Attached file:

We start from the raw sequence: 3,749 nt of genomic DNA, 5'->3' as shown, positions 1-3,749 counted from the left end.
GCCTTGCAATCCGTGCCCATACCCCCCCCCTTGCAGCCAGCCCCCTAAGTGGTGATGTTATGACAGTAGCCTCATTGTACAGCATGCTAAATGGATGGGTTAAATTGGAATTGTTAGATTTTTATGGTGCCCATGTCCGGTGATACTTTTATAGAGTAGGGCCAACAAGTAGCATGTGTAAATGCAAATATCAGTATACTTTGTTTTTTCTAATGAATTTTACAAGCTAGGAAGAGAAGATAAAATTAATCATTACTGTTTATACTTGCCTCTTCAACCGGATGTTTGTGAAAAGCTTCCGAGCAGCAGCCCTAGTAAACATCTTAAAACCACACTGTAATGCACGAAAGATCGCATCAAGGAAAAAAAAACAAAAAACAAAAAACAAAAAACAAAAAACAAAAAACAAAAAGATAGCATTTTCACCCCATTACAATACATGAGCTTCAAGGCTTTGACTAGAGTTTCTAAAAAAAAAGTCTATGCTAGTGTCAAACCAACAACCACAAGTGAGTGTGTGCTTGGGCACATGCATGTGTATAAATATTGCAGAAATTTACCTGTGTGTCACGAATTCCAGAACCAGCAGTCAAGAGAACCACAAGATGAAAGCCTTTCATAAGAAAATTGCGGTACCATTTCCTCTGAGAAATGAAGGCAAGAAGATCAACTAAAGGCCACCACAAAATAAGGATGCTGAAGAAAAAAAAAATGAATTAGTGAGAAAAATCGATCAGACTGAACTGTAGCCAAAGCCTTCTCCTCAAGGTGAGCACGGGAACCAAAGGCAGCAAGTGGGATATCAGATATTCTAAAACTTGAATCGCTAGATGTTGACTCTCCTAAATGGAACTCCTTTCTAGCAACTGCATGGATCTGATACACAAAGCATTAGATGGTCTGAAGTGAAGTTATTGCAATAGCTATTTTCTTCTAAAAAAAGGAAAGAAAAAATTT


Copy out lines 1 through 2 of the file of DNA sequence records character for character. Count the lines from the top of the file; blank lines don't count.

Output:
We start from the raw sequence: 3,749 nt of genomic DNA, 5'->3' as shown, positions 1-3,749 counted from the left end.
GCCTTGCAATCCGTGCCCATACCCCCCCCCTTGCAGCCAGCCCCCTAAGTGGTGATGTTATGACAGTAGCCTCATTGTACAGCATGCTAAATGGATGGGTTAAATTGGAATTGTTAGATTTTTATGGTGCCCATGTCCGGTGATACTTTTATAGAGTAGGGCCAACAAGTAGCATGTGTAAATGCAAATATCAGTATACTTTGTTTTTTCTAATGAATTTTACAAGCTAGGAAGAGAAGATAAAATTAATCATTACTGTTTATACTTGCCTCTTCAACCGGATGTTTGTGAAAAGCTTCCGAGCAGCAGCCCTAGTAAACATCTTAAAACCACACTGTAATGCACGAAAGATCGCATCAAGGAAAAAAAAACAAAAAACAAAAAACAAAAAACAAAAAACAAAAAACAAAAAGATAGCATTTTCACCCCATTACAATACATGAGCTTCAAGGCTTTGACTAGAGTTTCTAAAAAAAAAGTCTATGCTAGTGTCAAACCAACAACCACAAGTGAGTGTGTGCTTGGGCACATGCATGTGTATAAATATTGCAGAAATTTACCTGTGTGTCACGAATTCCAGAACCAGCAGTCAAGAGAACCACAAGATGAAAGCCTTTCATAAGAAAATTGCGGTACCATTTCCTCTGAGAAATGAAGGCAAGAAGATCAACTAAAGGCCACCACAAAATAAGGATGCTGAAGAAAAAAAAAATGAATTAGTGAGAAAAATCGATCAGACTGAACTGTAGCCAAAGCCTTCTCCTCAAGGTGAGCACGGGAACCAAAGGCAGCAAGTGGGATATCAGATATTCTAAAACTTGAATCGCTAGATGTTGACTCTCCTAAATGGAACTCCTTTCTAGCAACTGCATGGATCTGATACACAAAGCATTAGATGGTCTGAAGTGAAGTTATTGCAATAGCTATTTTCTTCTAAAAAAAGGAAAGAAAAAATTT